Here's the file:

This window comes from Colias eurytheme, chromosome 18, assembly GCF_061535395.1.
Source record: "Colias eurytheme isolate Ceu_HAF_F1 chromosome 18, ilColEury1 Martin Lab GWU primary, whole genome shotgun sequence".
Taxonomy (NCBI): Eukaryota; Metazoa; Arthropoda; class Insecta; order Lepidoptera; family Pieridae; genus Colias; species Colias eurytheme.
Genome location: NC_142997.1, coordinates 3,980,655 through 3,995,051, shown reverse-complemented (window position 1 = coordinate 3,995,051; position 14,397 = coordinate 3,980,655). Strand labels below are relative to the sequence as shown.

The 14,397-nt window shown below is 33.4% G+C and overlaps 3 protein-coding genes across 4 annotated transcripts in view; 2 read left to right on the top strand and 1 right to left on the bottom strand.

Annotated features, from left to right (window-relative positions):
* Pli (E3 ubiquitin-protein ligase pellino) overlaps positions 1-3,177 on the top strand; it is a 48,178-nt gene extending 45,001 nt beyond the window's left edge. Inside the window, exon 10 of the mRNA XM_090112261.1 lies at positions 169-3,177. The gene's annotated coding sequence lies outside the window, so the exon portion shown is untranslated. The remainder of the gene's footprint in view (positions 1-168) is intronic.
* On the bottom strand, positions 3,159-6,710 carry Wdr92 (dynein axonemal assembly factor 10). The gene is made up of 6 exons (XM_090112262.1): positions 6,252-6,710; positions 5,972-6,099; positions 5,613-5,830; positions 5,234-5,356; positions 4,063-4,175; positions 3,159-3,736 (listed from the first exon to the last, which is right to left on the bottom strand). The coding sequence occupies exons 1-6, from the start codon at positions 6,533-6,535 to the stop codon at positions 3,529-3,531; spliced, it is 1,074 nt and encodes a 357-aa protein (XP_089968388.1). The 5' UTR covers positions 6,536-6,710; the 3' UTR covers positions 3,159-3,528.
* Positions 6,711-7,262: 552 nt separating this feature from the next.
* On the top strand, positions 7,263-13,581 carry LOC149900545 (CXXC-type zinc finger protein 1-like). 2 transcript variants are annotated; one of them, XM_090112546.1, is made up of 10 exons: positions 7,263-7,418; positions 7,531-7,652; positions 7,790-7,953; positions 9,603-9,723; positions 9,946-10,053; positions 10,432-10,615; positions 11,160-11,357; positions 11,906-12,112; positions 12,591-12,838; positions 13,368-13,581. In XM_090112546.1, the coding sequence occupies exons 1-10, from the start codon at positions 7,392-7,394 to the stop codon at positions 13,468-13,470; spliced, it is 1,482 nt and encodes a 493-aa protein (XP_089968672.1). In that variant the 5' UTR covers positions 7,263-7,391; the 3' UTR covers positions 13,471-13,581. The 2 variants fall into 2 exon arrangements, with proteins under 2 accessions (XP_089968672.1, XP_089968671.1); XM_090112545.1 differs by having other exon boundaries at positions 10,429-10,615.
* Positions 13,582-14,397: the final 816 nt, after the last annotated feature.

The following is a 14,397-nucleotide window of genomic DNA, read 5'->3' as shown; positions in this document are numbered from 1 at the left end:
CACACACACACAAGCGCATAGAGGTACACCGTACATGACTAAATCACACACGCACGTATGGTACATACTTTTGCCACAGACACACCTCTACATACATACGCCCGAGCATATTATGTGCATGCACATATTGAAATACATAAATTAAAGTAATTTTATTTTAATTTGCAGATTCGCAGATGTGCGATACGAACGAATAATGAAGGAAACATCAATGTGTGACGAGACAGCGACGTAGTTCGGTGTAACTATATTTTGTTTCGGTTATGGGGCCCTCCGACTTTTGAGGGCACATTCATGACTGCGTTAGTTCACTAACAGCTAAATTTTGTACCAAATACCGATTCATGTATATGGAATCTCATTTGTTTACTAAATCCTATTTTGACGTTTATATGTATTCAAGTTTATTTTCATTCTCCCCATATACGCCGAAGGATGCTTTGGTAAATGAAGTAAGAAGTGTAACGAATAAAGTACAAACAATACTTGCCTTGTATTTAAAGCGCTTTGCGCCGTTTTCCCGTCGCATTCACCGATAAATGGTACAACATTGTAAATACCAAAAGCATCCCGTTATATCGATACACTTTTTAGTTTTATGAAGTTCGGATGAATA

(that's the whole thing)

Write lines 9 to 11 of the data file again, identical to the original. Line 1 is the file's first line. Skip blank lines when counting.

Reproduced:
* Positions 6,711-7,262: 552 nt separating this feature from the next.
* On the top strand, positions 7,263-13,581 carry LOC149900545 (CXXC-type zinc finger protein 1-like). 2 transcript variants are annotated; one of them, XM_090112546.1, is made up of 10 exons: positions 7,263-7,418; positions 7,531-7,652; positions 7,790-7,953; positions 9,603-9,723; positions 9,946-10,053; positions 10,432-10,615; positions 11,160-11,357; positions 11,906-12,112; positions 12,591-12,838; positions 13,368-13,581. In XM_090112546.1, the coding sequence occupies exons 1-10, from the start codon at positions 7,392-7,394 to the stop codon at positions 13,468-13,470; spliced, it is 1,482 nt and encodes a 493-aa protein (XP_089968672.1). In that variant the 5' UTR covers positions 7,263-7,391; the 3' UTR covers positions 13,471-13,581. The 2 variants fall into 2 exon arrangements, with proteins under 2 accessions (XP_089968672.1, XP_089968671.1); XM_090112545.1 differs by having other exon boundaries at positions 10,429-10,615.
* Positions 13,582-14,397: the final 816 nt, after the last annotated feature.